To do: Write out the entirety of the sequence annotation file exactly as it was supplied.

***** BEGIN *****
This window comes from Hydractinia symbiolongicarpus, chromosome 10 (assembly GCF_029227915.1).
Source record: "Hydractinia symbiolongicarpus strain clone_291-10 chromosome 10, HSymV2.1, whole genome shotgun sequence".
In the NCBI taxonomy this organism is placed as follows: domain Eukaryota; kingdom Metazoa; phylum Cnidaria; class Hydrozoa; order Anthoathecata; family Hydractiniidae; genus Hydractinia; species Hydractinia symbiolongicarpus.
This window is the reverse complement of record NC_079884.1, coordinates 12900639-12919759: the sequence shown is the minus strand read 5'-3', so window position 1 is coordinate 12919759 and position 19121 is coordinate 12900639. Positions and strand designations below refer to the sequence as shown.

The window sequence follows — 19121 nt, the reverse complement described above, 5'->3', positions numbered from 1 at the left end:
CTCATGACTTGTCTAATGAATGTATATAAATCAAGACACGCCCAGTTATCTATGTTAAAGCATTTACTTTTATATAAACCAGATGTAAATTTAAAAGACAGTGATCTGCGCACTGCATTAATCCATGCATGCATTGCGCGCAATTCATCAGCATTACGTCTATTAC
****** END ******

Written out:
This window comes from Hydractinia symbiolongicarpus, chromosome 10 (assembly GCF_029227915.1).
Source record: "Hydractinia symbiolongicarpus strain clone_291-10 chromosome 10, HSymV2.1, whole genome shotgun sequence".
In the NCBI taxonomy this organism is placed as follows: domain Eukaryota; kingdom Metazoa; phylum Cnidaria; class Hydrozoa; order Anthoathecata; family Hydractiniidae; genus Hydractinia; species Hydractinia symbiolongicarpus.
This window is the reverse complement of record NC_079884.1, coordinates 12900639-12919759: the sequence shown is the minus strand read 5'-3', so window position 1 is coordinate 12919759 and position 19121 is coordinate 12900639. Positions and strand designations below refer to the sequence as shown.

The window sequence follows — 19121 nt, the reverse complement described above, 5'->3', positions numbered from 1 at the left end:
CTCATGACTTGTCTAATGAATGTATATAAATCAAGACACGCCCAGTTATCTATGTTAAAGCATTTACTTTTATATAAACCAGATGTAAATTTAAAAGACAGTGATCTGCGCACTGCATTAATCCATGCATGCATTGCGCGCAATTCATCAGCATTACGTCTATTAC